October 15, 2016

F-35s will have faulty insulation fixed but still lack combat readiness

Israel and Japan are likely to get their first F-35 Joint Strike Fighters on schedule, and the Air Force‘s operational F-35s should be flying by the end of this year without faulty insulation in fuel pipes that could damage the aircraft, the F-35 Joint Program Office says.

“Rapid progress is being made in fixing 15 operational F-35A aircraft needing modifications to repair non-compliant Polyalphaolefin (PAO) coolant tubes,” the JPO said in a statement. “Modifications started 7 October on the first four aircraft and the work takes about three weeks to complete. All 15 aircraft are expected to fly again by the end of the year.”




The F-35 still has a lack of combat readiness

A 16 page defense department memo states that the F35 is not combat ready and is not on track for combat readiness. It was a memo for the undersecretary of the department of defense and was issued from the Pentagon’s top testing official. It based largely upon the Air Force’s own test data and showed that the declarations of combat readiness were wildly premature.


- F35 is NOT effective for missions and currently fielded threats
- F-35s are flying only one sortie every five days
- software is crashing in general under 8 hours of flight time
- cannot properly track and accurately shoot targets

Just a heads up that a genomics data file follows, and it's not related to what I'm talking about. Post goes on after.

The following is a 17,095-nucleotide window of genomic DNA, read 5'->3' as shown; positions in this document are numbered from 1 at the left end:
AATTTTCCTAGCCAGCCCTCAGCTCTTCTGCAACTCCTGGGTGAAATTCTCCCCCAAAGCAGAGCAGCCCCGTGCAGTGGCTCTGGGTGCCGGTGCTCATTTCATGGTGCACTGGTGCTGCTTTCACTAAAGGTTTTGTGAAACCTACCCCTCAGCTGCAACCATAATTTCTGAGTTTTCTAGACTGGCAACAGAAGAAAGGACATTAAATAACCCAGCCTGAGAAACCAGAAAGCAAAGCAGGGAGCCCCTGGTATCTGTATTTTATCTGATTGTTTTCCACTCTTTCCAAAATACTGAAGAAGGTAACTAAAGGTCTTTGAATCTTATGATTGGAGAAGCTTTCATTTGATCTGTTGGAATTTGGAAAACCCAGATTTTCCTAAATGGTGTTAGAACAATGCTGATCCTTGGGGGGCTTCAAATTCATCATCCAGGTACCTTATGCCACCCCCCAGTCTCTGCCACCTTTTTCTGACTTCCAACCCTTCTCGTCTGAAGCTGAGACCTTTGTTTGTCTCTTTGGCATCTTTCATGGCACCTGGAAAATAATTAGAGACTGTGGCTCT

- limited numbers of weapons
- high fuel burn rate, so has short duration time for missions
- sensor fusion problems can cause pilots to see double and see false objects

The Air Force and the Joint Program Office want to ramp up production and simultaneously slow-rolling future testing of the F-35. Gilmore reports that “plans and support for preparing for adequate IOT and E have stagnated.” The US will buy more planes and not put the resources, time or money to make them fully combat ready.

The F-35 program has derailed to the point where it “is actually not on a path toward success, but instead on a path toward failing to deliver the full Block 3F capabilities for which the Department is paying almost $400 billion.”



The F-35 would need to run away from combat and have other planes come to its rescue, since it “will need support to locate and avoid modern threats, acquire targets, and engage formations of enemy fighter aircraft due to outstanding performance deficiencies and limited weapons carriage available (i.e., two bombs and two air-to-air missiles).”

The Block 3i aircraft lacks the ability to employ its cannon because the software needed for it is a Block 3F development and has yet to be completed.



The internal cannon sits behind a small door that opens when the cannon is fired. Ppening the small door causes the plane to turn slightly because of the door’s drag, possibly enough to cause the cannon to miss.






SOURCES -Defense Dept Operational Test and Evaluation, War is Boring



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